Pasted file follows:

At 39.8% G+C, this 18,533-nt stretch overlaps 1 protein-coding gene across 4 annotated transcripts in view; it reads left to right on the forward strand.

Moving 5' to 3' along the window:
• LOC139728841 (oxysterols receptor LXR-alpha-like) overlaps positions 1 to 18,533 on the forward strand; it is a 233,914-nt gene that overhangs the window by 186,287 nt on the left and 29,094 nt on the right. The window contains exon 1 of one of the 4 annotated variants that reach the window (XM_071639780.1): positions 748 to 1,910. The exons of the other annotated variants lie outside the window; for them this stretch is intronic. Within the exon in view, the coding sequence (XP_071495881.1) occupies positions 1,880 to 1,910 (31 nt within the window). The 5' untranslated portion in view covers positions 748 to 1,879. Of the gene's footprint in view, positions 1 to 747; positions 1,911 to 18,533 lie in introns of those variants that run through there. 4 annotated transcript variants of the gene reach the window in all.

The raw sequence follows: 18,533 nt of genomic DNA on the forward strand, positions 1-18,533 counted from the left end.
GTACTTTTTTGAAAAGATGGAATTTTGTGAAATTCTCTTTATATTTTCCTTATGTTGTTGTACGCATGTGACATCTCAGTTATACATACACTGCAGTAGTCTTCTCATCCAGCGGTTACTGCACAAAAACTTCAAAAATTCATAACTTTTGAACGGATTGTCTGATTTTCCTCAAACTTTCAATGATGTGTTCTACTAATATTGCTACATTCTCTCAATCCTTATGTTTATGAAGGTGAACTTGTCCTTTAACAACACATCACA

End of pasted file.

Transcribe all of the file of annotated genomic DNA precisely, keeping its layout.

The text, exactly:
At 39.8% G+C, this 18,533-nt stretch overlaps 1 protein-coding gene across 4 annotated transcripts in view; it reads left to right on the forward strand.

Moving 5' to 3' along the window:
• LOC139728841 (oxysterols receptor LXR-alpha-like) overlaps positions 1 to 18,533 on the forward strand; it is a 233,914-nt gene that overhangs the window by 186,287 nt on the left and 29,094 nt on the right. The window contains exon 1 of one of the 4 annotated variants that reach the window (XM_071639780.1): positions 748 to 1,910. The exons of the other annotated variants lie outside the window; for them this stretch is intronic. Within the exon in view, the coding sequence (XP_071495881.1) occupies positions 1,880 to 1,910 (31 nt within the window). The 5' untranslated portion in view covers positions 748 to 1,879. Of the gene's footprint in view, positions 1 to 747; positions 1,911 to 18,533 lie in introns of those variants that run through there. 4 annotated transcript variants of the gene reach the window in all.

The raw sequence follows: 18,533 nt of genomic DNA on the forward strand, positions 1-18,533 counted from the left end.
GTACTTTTTTGAAAAGATGGAATTTTGTGAAATTCTCTTTATATTTTCCTTATGTTGTTGTACGCATGTGACATCTCAGTTATACATACACTGCAGTAGTCTTCTCATCCAGCGGTTACTGCACAAAAACTTCAAAAATTCATAACTTTTGAACGGATTGTCTGATTTTCCTCAAACTTTCAATGATGTGTTCTACTAATATTGCTACATTCTCTCAATCCTTATGTTTATGAAGGTGAACTTGTCCTTTAACAACACATCACA